Last Updated on February 8, 2021 by Admin
What is a sinking fund and why do you need one?
When sorting out a budget, the rules can be simple enough. Work out your monthly expenses, including any debts and spending money, and if you’re super savvy, put the rest into savings and investments. For a lot of us, the latter might not happen, and we’re just happy to get through the month with enough.
However, there are some expenses that may not have a monthly direct debit attached to them, and although they are predictable, this can make them forgettable. For example, Christmas comes around every year, and according to the Bank of England, the average UK household spends £2500 in the festive season.
Yet according to a 2020 survey, a staggering 45% of Brits have no budget or savings for Christmas, with many turning to debt in order to pay for their purchases, which could then create a vicious cycle of continually paying off last year’s Christmas and having no savings for the next one.
How can a sinking fund help?
Sinking funds are simply savings pots where money is put aside each month for a specific purpose. You could have several sinking funds and designate each one to a separate fund, or have a single sinking fund to cover all expenses. I prefer having different funds for each of my expenses, as otherwise it can be hard to know how much money can cover each category, which can lead to overspending in some areas.
What areas should I save for with sinking funds?
Of course, everyone’s expenses are different, but here are some common areas you may consider sinking funds for:
Birthdays – including any parties
Car MOT/ Service
Home DIY / Refurbishment
How can I work out how much I need for my sinking funds?
The simplest strategy would be to calculate the overall annual cost, or estimated cost, and divide by 12. So, if you estimate you would like to save £500 a year for car costs, you would need to save approximately £42 a month.
Of course, some costs like Christmas and birthdays are a bit more complicated to work out, which is why I have created a Christmas & Birthday budget planner. Simply input the estimated cost of each person’s gifts, as well as extra expenses such as parties, Christmas food etc, and the spreadsheet will calculate the total cost for you. The budget can even be split into two for couples. Check it out here.
What if I can’t afford to save the calculated amount for all my sinking funds?
This is a crucial point – and one that can make you think! As if you cannot afford the monthly amounts, then where were you finding the money from to pay for everything in the first place?! More often than not, credit may have been the answer. If you want to break the cycle and take the first steps towards becoming debt free, then there are a couple of other options:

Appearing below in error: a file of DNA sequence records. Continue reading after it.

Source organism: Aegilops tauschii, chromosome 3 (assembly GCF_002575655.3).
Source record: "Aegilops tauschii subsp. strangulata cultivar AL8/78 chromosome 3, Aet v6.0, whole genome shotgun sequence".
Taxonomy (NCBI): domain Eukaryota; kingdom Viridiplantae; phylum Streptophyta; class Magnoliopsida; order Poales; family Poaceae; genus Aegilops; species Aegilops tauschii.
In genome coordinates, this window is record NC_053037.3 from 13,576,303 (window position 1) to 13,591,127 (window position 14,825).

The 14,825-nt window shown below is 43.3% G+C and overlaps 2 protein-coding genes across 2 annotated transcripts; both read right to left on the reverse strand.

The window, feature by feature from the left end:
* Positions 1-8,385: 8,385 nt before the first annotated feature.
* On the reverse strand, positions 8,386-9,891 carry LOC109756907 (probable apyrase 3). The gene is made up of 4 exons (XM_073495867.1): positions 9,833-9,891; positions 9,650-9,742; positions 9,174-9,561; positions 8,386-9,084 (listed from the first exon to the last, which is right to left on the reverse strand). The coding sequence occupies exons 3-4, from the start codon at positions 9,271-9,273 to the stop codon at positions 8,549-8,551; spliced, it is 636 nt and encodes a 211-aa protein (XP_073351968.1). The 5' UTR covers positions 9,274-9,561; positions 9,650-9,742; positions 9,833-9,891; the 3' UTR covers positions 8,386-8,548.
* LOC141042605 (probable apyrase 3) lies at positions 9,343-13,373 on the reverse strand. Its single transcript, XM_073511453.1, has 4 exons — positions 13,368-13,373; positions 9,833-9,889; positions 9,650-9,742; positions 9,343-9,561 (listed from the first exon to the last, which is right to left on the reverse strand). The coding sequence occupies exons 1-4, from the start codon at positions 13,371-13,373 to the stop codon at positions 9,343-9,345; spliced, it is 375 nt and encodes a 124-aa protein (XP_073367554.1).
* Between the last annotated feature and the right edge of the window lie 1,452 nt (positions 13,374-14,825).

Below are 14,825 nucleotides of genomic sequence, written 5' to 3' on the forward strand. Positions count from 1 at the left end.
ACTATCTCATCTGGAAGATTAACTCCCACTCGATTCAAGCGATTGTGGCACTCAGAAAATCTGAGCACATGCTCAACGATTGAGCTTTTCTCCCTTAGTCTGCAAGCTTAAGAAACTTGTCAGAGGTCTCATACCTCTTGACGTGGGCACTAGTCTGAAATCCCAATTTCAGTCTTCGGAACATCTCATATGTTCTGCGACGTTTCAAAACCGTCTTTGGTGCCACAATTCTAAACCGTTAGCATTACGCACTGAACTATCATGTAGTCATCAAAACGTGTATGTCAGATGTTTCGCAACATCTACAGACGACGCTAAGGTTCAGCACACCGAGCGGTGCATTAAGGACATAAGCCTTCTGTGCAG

Adjust the budget accordingly
Spend less so you can afford to contribute to the sinking funds. This is easier said than done, but it is always a good idea to see where you can save money on the amount you currently spend.
Earn extra money through a side hustle
There are so many ways to earn extra money without taking on a second job, and here on the blog I cover lots of ideas in detail. From selling old items on eBay, to Matched Betting, there are plenty of ways to earn a little extra.
Handy tools to help set up sinking funds
Nowadays, it is a lot easier to manage several pots of money thanks to online banking. For many bank accounts, multiple saving spaces can be created instantly without having to formally apply for separate accounts. I use the “spaces” feature in my Starling bank account for this, which I highly recommend.
A sinking fund can also be automated with a savings tool such as Plum. This automated AI calculates how much you can afford to save and sets aside small amounts every few days. Every year, Plum sets aside the money I need for Christmas which means I don’t even notice it – and last year this was over £700! You can find out more about Plum here.
You can also find a sinking fund tracker over on my blog shop that will track multiple sinking funds for you, as well as calculating the weekly or monthly amount you need to save. Find out more here.